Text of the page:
Cleantech vs. Green

I found the following in a Google Finance discussion and thought it was really helpful. I should disclose that I’m a PZD shareholder… in case anyone out there takes my blog seriously. :) Rafael, I hope you don’t mind me syndicating this here:

Actually, as the Manager of the Cleantech Index, there is a significant difference between ‘greentech’ or ‘envirotech’ and ‘cleantech’. The former were coined in the 80’s and tended to refer to ‘technologies’ that focused on regulatory-driven businesses such as hazardous waste remediation and pollution control or was we like to call them ‘end-of-pipe’ solutions.

The gist of Cleantech is intellectual property and/or know-how (usually in the form of patents) that makes products better, cleaner, safer, and lower cost, whilst (and that’s the key word) reducing their consumption of resources (materials, energy, water, soil, etc.) and other negative externalities such as pollution, soil erosion, threats to public health (e.g., toxins in toys or seafoods), deforestation, etc. Anyway, a wise man once asked “who the heck wants green water? I want clean water.”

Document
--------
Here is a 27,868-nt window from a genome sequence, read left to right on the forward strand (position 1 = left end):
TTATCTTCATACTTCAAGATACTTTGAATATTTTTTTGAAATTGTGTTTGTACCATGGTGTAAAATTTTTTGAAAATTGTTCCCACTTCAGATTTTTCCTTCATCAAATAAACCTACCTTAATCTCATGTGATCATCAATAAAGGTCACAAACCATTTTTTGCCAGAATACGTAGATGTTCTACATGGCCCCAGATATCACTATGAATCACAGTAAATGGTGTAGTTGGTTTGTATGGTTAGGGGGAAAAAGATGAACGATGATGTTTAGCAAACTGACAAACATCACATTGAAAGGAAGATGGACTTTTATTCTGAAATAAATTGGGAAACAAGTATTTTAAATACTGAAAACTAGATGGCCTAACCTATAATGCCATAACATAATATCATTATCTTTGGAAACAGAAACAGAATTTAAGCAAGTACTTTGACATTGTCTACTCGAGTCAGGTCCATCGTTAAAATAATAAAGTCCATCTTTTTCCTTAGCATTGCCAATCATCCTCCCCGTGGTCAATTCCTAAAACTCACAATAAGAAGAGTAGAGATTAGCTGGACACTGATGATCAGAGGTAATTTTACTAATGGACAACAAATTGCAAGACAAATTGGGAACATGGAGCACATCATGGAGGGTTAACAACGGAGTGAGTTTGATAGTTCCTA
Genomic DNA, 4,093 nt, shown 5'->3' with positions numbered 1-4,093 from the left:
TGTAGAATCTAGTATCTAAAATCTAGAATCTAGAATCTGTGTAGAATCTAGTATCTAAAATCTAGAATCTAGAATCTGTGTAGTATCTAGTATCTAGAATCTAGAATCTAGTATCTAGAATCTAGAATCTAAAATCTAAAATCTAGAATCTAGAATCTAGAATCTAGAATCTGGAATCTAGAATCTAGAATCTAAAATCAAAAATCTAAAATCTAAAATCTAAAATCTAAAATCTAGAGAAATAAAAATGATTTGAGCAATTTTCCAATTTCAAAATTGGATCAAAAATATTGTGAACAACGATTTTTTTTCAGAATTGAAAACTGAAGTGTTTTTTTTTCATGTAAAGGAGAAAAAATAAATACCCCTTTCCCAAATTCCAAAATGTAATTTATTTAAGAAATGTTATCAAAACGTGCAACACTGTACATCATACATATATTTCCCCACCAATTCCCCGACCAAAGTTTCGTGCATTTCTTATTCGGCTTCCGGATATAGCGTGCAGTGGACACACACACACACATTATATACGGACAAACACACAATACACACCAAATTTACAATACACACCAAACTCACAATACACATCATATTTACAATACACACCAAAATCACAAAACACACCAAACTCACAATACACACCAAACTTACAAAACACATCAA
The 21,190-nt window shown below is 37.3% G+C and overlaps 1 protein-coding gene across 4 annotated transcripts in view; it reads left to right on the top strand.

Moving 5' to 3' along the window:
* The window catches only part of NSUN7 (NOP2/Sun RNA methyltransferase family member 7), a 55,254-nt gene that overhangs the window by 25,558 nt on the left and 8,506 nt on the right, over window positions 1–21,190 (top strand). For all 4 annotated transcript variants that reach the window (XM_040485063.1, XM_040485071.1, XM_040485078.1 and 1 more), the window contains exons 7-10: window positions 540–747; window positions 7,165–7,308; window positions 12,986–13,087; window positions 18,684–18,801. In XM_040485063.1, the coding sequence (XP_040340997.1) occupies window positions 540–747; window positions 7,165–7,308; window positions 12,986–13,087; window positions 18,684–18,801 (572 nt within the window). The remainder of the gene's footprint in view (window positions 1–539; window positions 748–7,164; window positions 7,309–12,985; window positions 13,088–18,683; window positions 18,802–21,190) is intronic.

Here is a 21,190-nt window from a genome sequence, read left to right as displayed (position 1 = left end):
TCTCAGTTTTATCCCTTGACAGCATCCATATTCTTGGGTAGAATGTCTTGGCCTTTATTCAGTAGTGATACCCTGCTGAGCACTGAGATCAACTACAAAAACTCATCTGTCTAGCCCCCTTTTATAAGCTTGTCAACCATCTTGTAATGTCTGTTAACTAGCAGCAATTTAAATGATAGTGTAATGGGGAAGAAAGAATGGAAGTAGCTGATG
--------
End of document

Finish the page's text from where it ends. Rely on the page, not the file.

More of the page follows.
As explained in greater detail at www.cleantechindex.com, clean technology businesses and products cut across a broad spectrum of industry sectors from energy generation & transmission, to water, to agriculture, to industrial process, to software.

Unfortunately, ‘green’ has often become associated with slick marketing campaigns frequently used to promote many undeserving companies and products such as grain- or oil-seed-based fuels, numerous so-called ‘clean coal’ technologies, and highly polluting waste-to-energy plants, or companies such as BP, Tate & Lyle, or Archer Daniels Midland. Cleantech companies also tend not to be regulated utilities or commodity product producers with little proprietary technology (low-end filters, activated carbon, ethanol).

‘Green’ also tends to connote things like organic foods, healthy lifestyles, and non-technology-driven products and services. Those are fine things, but not cleantech. Our investment thesis is that real long-term economic profits tend to be highly correlated with
intellectual property (typically patents) and its continued development. Moreover, the Cleantech Index (that underlies the PowerShares Cleantech ETF (ticker: PZD) seeks companies that have critical “game-changing” technology-driven products and services need address (and profit from) the massive and accelerating challenges mankind faces from climate change, pollution, water and resource scarcity, etc.

I hope that I have cleared things up for you.

Best,
Rafael

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